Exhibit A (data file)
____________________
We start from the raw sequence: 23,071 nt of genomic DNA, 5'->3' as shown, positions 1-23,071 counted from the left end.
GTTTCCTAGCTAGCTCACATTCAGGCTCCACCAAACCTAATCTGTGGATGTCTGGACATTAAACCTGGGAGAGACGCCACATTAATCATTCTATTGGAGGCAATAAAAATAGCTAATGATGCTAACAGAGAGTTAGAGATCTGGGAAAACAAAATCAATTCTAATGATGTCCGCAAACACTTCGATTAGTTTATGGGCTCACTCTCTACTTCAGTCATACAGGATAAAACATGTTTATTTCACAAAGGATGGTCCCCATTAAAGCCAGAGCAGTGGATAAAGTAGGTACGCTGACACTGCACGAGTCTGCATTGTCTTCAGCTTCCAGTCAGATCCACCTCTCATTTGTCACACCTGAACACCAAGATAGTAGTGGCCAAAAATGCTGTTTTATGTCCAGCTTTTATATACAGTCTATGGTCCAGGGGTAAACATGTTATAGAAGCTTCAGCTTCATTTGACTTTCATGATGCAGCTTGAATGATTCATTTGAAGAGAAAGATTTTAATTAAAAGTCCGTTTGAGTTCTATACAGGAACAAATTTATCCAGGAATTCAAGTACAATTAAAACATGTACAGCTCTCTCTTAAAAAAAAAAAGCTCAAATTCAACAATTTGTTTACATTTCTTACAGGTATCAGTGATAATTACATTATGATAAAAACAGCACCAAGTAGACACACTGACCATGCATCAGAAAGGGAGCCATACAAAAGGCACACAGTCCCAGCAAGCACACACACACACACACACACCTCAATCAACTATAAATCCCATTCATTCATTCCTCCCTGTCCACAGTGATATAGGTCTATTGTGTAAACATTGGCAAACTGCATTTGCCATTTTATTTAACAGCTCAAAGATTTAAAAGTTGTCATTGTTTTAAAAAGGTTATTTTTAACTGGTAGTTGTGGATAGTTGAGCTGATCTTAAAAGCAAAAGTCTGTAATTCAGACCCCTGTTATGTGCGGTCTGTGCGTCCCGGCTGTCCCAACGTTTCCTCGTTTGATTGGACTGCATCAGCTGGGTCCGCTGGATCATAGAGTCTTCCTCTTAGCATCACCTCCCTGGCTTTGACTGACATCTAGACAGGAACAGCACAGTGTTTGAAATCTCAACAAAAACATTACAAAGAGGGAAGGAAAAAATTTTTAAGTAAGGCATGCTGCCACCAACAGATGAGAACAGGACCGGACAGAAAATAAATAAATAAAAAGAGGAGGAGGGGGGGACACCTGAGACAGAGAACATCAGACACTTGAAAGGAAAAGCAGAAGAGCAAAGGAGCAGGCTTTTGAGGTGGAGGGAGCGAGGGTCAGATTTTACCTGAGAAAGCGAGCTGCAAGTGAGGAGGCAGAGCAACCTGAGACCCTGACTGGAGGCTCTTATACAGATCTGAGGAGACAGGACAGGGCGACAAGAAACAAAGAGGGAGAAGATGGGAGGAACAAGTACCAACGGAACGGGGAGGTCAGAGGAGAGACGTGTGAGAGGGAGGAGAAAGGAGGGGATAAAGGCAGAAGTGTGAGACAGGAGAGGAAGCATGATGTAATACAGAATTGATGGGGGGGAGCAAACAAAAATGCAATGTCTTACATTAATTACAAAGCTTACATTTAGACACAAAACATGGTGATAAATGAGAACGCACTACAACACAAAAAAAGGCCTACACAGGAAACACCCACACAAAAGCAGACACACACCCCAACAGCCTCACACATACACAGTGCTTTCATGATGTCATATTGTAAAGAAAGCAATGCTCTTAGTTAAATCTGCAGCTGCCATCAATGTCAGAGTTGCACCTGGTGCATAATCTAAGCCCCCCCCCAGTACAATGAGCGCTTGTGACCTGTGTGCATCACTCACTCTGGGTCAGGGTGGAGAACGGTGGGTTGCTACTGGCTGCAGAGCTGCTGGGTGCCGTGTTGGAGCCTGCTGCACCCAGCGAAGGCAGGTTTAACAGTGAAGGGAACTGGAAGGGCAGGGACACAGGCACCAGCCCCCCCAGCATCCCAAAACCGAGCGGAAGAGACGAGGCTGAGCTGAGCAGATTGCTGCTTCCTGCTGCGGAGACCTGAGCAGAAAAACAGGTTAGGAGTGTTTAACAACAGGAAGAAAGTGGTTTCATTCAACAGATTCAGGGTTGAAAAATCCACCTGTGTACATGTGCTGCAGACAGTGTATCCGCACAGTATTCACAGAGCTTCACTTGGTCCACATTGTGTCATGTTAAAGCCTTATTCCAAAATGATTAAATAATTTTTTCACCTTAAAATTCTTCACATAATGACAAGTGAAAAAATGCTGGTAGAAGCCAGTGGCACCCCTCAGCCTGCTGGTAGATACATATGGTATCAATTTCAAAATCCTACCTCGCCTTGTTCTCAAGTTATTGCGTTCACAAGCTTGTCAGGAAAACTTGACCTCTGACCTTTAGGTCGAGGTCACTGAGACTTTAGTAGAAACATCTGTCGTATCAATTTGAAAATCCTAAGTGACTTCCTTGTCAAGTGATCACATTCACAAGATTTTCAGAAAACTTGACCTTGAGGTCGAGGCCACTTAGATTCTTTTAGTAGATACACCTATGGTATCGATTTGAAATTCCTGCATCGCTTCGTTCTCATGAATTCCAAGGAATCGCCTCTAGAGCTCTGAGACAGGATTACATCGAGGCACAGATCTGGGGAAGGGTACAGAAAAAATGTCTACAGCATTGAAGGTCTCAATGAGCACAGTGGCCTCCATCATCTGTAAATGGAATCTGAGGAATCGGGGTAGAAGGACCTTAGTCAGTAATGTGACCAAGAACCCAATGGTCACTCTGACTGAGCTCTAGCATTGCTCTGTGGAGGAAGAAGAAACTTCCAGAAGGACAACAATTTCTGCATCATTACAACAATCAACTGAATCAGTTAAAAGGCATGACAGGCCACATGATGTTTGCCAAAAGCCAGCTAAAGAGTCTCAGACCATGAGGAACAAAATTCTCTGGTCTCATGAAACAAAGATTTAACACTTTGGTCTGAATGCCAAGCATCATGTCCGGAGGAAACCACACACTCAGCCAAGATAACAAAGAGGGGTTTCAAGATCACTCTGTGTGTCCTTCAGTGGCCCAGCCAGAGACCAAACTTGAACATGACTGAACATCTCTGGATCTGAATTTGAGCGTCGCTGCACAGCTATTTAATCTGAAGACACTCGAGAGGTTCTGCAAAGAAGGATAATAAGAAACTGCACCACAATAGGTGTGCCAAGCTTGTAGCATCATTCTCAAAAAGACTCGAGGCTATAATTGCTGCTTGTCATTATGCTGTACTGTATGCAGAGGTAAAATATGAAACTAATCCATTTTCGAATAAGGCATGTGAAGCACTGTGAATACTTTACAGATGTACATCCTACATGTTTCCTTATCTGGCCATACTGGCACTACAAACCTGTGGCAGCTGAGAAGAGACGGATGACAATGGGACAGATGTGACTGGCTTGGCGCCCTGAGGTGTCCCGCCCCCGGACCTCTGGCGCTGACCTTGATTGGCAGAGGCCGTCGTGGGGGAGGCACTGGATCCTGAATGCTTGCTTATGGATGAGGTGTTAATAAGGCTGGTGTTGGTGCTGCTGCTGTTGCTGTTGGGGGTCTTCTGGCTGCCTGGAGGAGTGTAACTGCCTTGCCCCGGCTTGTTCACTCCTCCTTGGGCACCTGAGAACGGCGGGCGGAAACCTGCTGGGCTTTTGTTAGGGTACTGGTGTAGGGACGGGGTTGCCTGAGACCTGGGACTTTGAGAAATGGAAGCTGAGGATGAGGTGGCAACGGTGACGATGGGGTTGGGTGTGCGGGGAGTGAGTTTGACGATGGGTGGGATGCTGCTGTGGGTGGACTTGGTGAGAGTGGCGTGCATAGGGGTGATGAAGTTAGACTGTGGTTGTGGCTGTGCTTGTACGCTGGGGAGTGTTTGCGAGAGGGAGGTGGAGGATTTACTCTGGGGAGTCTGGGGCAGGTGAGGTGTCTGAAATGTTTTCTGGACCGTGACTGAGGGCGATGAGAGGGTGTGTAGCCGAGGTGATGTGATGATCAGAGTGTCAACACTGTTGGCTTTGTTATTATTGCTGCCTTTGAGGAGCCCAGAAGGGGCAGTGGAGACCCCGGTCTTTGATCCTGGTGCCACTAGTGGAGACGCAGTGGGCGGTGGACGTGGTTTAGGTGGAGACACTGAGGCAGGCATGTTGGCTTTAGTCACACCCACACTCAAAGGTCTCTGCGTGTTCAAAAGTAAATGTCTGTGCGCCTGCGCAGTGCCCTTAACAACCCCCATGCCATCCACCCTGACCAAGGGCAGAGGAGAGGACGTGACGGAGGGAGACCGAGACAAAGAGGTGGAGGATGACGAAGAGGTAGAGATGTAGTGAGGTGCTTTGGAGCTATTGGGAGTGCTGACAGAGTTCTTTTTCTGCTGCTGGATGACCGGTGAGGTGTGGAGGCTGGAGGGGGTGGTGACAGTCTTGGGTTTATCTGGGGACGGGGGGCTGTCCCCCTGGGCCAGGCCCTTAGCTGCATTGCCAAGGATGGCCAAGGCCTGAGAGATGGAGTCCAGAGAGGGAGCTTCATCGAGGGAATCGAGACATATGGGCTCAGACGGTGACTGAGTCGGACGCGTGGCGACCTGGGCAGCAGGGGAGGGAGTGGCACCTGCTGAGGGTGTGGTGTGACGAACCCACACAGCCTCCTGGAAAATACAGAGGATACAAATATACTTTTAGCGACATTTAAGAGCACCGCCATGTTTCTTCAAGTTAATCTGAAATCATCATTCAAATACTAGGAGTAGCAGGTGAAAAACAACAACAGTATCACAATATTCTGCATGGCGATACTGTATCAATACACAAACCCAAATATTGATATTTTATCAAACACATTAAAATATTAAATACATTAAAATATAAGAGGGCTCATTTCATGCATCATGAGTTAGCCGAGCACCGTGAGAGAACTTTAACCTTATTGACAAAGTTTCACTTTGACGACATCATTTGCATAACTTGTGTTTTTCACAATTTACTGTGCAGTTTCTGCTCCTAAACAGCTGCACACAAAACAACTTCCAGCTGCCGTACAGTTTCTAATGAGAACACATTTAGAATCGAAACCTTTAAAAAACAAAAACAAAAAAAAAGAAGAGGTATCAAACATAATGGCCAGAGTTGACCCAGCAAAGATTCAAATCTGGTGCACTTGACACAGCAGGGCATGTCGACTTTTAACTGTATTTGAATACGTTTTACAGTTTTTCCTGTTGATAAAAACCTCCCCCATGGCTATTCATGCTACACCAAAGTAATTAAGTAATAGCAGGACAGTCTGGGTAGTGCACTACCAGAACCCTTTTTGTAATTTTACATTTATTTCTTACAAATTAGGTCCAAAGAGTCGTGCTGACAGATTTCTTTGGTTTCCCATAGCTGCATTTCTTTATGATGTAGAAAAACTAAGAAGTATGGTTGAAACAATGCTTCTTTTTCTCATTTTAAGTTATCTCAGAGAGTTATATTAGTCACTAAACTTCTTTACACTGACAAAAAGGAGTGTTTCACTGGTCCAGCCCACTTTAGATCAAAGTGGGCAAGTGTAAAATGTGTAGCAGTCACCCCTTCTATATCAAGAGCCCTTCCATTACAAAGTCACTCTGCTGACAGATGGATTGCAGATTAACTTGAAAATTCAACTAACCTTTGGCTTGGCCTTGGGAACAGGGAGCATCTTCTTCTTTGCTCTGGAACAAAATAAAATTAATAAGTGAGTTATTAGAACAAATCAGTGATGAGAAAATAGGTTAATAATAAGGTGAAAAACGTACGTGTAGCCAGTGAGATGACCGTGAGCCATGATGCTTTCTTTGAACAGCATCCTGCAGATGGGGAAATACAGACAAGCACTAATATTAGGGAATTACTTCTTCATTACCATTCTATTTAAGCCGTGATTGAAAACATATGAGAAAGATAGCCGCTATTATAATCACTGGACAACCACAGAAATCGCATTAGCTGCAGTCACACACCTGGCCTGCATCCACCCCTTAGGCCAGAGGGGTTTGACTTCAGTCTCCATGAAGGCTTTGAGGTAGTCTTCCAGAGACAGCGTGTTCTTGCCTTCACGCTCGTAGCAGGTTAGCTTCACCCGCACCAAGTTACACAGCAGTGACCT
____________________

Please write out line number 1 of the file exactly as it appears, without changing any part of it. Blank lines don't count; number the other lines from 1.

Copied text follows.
We start from the raw sequence: 23,071 nt of genomic DNA, 5'->3' as shown, positions 1-23,071 counted from the left end.